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Cancer Epidemiol Biomarkers Prev. 2012 Mar;21(3):482-6. doi: 10.1158/1055-9965.EPI-11-0993. Epub 2012 Jan 11.

Tissue and serum mesothelin are potential markers of neoplastic progression in Barrett's associated esophageal adenocarcinoma.

Author information

1
Division of Thoracic Surgery, Memorial Sloan-Kettering Cancer Center, New York 10065, USA.

Abstract

BACKGROUND:

Mesothelin is overexpressed in several malignancies and is purportedly a specific marker of malignant transformation. In this pilot study, we investigated whether tissue and serum mesothelin are potential markers of neoplastic progression in Barrett's esophagus (BE) and in esophageal adenocarcinoma (EAC).

METHODS:

Mesothelin expression was retrospectively evaluated in normal, BE, and EAC tissue from surgically resected esophageal specimens (n = 125). In addition, soluble mesothelin-related peptide (SMRP) levels were measured in serum.

RESULTS:

Normal esophageal mucosa did not express mesothelin. BE tissue with high-grade dysplasia specifically expressed mesothelin, whereas BE tissue with low-grade or without dysplasia did not. Fifty-seven (46%) EAC tumors were positive for mesothelin. EAC tumors with BE expressed mesothelin more often than those without BE (58% vs. 35%, P = 0.01). SMRP levels were elevated in 70% of EAC patients (mean = 0.89 nmol/L; range: 0.03-3.77 nmol/L), but not in patients with acid reflux and/or BE.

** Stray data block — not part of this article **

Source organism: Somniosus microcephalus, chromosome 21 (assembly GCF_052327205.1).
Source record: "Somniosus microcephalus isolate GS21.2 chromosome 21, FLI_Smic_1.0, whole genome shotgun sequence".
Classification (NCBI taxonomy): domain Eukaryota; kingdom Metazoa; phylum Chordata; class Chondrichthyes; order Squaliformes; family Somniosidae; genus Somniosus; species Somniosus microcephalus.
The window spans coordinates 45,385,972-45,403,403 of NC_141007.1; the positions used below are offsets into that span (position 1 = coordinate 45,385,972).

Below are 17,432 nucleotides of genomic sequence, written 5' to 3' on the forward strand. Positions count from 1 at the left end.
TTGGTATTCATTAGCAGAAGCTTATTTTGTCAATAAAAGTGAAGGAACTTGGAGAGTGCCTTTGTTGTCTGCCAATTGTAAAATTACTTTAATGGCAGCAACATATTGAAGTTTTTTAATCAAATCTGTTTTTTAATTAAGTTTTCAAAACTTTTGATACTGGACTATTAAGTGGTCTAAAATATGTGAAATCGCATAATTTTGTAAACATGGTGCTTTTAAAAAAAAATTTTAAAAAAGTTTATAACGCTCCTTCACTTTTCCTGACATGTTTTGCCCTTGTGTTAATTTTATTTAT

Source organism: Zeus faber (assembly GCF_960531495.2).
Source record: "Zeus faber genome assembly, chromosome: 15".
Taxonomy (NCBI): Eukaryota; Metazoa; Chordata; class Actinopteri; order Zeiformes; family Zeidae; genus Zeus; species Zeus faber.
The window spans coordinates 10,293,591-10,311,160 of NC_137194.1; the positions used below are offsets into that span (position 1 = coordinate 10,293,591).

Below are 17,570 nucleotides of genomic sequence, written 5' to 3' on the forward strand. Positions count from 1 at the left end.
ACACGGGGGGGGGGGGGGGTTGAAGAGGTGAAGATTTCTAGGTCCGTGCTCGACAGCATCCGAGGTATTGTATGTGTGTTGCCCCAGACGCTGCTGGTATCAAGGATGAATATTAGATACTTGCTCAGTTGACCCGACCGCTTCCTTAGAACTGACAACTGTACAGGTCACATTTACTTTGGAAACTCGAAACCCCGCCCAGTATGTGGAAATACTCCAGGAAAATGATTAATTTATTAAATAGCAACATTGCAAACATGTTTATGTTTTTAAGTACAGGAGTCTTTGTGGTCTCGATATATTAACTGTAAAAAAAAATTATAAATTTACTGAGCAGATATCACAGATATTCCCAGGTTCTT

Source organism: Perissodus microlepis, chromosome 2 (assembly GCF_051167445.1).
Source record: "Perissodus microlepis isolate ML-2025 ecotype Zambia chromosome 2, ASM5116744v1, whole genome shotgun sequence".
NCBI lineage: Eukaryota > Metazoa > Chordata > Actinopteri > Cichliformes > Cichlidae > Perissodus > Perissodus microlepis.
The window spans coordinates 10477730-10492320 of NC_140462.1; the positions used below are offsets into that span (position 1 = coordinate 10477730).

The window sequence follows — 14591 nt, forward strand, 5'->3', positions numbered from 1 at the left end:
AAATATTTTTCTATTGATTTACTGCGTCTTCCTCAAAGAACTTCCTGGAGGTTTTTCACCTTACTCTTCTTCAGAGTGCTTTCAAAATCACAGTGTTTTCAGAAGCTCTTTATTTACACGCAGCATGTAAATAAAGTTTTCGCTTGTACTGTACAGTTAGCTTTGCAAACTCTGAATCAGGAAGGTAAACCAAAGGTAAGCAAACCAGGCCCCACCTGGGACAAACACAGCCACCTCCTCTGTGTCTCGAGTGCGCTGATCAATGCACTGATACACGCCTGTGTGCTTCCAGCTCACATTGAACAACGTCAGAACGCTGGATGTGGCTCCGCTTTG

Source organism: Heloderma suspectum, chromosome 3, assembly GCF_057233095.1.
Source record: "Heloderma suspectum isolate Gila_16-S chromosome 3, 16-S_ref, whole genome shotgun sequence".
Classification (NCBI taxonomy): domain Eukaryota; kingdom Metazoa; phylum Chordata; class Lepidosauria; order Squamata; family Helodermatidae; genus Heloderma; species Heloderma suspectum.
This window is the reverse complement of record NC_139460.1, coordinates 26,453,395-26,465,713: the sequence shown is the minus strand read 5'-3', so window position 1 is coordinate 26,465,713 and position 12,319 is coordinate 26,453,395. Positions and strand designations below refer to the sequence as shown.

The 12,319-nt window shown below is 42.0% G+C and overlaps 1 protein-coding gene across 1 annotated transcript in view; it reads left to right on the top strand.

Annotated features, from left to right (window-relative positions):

CONCLUSIONS:

Mesothelin is commonly expressed in BE-associated EAC. On the basis of this pilot study, a prospective study is under way to evaluate tissue and serum mesothelin which are potential markers of neoplastic progression in BE and in EAC (NCT01393483).

IMPACT:

Current surveillance methods in Barrett's esophagus are invasive and neither cost-effective nor sensitive. This pilot study suggests that serum mesothelin is a marker of neoplastic transformation in BE and may provide a noninvasive method to improve identification of malignant transformation.

PMID:
22237988
PMCID:
PMC3297720
DOI:
10.1158/1055-9965.EPI-11-0993
[Indexed for MEDLINE]
Free PMC Article

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